On February 9 2017, diverse stakeholders in the Dutch academic circuit presented the National Plan Open Science to the secretary of state of the Ministry of Education, Culture and Science (OCW). In this post Vincent Wintermans (UNESCO) and Astrid van Wesenbeeck (KB – National Library of the Netherlands) focus on the Dutch open science ambitions related to this plan.
- Development of the National Plan
For Sander Dekker, the liberal Dutch State Secretary of Education, Culture and Science in the outgoing Rutte-Asscher cabinet, Open Science is an important theme, in both the national and the international arena. In the first half of 2016, when the Netherlands were chairing the European Union, he organised an Open Science conference that resulted in the Amsterdam Call for Action on Open Science.
A major result of Amsterdam Call for Action was an agreement by EU Member States that publicly funded science should be 100% open access by 2020. The agreement ‘invites the [European] Commission to develop and encourage measures for optimal compliance with the provisions for open access to scientific publications under Horizon 2020, together with the stakeholders and the Member States; encourages Member States to work with stakeholders to do the same at the national level on publicly funded research.’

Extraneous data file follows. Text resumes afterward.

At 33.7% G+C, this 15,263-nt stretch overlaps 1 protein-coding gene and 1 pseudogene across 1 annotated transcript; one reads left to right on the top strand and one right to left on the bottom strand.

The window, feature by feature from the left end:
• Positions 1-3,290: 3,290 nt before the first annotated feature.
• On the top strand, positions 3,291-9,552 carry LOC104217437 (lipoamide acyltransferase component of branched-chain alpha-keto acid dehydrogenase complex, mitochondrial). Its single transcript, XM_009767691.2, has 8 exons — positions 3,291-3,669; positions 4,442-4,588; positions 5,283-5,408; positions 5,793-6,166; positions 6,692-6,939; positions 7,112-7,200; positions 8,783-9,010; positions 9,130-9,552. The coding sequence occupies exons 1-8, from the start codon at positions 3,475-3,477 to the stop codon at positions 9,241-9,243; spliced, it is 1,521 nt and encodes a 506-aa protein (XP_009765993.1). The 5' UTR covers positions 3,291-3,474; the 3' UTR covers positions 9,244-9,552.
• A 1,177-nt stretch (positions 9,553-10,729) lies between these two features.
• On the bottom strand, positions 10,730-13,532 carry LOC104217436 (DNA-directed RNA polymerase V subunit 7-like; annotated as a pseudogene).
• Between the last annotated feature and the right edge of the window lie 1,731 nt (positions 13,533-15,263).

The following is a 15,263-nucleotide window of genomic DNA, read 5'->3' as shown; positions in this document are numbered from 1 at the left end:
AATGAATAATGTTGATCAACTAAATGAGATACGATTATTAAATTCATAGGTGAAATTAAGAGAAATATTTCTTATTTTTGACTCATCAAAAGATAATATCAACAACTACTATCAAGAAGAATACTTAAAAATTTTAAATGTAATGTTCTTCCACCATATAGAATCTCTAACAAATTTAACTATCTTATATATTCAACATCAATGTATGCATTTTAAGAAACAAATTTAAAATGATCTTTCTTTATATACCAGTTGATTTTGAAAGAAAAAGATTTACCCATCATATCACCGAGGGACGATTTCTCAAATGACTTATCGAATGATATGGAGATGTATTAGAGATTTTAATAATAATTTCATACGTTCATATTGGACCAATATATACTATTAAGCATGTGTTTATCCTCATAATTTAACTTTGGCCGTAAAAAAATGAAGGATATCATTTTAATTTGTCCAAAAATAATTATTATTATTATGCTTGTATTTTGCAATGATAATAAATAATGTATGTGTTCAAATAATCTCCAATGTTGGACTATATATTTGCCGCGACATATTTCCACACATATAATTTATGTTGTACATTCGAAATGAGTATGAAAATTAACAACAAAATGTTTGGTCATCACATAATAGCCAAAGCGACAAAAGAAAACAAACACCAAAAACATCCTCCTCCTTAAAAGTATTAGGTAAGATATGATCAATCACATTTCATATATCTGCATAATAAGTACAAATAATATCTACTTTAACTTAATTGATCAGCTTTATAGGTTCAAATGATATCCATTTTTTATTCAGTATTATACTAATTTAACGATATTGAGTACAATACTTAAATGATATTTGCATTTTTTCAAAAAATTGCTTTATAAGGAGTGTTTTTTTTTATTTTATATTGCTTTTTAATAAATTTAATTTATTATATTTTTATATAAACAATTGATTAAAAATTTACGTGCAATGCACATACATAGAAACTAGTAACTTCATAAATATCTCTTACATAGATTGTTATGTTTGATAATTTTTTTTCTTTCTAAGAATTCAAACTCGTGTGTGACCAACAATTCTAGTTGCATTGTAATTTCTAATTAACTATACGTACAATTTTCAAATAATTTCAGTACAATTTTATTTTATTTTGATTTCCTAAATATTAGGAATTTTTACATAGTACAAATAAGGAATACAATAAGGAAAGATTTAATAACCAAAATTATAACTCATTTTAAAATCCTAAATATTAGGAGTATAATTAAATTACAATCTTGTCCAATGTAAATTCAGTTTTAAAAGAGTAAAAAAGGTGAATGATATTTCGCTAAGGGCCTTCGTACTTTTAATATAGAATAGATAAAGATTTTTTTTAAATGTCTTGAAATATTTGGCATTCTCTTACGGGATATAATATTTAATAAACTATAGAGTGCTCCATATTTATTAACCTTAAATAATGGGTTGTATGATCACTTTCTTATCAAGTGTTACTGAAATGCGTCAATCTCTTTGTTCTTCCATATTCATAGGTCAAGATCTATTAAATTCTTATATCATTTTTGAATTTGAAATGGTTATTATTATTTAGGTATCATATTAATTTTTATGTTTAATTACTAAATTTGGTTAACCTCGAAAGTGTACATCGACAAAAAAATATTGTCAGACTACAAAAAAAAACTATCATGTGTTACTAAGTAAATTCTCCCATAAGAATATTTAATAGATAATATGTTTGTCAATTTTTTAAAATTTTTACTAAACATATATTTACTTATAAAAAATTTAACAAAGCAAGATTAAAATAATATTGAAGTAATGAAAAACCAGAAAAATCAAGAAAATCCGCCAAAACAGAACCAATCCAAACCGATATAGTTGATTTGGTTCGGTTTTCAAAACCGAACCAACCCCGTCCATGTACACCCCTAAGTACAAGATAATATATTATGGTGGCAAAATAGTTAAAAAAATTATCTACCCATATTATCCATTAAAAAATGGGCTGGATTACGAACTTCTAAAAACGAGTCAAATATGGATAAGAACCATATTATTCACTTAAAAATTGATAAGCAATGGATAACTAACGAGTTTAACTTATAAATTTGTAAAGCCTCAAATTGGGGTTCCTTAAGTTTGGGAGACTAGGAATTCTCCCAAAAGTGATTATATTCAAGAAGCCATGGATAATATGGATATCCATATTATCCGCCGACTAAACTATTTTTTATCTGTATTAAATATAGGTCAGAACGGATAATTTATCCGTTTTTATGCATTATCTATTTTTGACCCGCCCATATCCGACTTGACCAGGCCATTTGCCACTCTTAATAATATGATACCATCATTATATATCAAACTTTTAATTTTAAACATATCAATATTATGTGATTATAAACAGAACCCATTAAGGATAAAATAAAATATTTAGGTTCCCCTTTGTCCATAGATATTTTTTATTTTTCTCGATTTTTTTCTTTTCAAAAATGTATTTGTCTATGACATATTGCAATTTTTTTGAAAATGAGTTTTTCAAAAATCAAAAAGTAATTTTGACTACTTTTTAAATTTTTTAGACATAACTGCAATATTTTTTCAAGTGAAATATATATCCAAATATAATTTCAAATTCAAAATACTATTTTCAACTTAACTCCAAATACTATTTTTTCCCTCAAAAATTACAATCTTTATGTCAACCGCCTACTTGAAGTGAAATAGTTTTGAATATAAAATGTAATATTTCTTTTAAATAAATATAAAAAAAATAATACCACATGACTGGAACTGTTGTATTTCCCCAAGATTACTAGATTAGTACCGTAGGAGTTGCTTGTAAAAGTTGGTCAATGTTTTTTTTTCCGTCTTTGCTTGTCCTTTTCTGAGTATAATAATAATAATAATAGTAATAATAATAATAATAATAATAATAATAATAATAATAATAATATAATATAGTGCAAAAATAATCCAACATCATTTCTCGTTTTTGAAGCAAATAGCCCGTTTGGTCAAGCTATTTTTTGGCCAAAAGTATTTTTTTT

The Netherlands has responded to this last suggestion by developing a National Plan for Open Science that was undersigned by ten important national stakeholders, including the Koninklijke Bibliotheek (National Library, KB), on February 9, 2017.
- National Plan Open Science
The plan focuses on three crucial areas in open science; change towards open in these areas will have a positive effect on the full transition to open science:
- Bringing forward open access
- Bringing forward reuse of research data
- Connecting the research evaluation system to the goals of open science.
To make it happen, the stakeholders committed to collectively work on a set of 15 ambitions/targets for the upcoming years, by forming a National Platform Open Science. All ambitions have an indicative timeline and during platform meetings progress will be monitored and cooperation will be strengthened.
One of the brave elements in the plan is the ambition to do away with non-disclosure agreements between publishers and universities related to the costs of open access publishing (ambition 3.1.4). Another remarkable ambition is number 3.2.1 : to establish a consistent system for findable, accessible, interoperable, reusable (FAIR) access to research data that should also include the thorny problem of privacy issues. The stakeholders engaged in the plan surely have work to do and we look forward to following the future developments in this respect.
The plan also shows awareness of the wider, ‘cultural’ issues that hinder the development of open science: the signatories are aware that the transition to open science cannot succeed without fundamental changes in the research evaluation system, on practical, policy and governing level.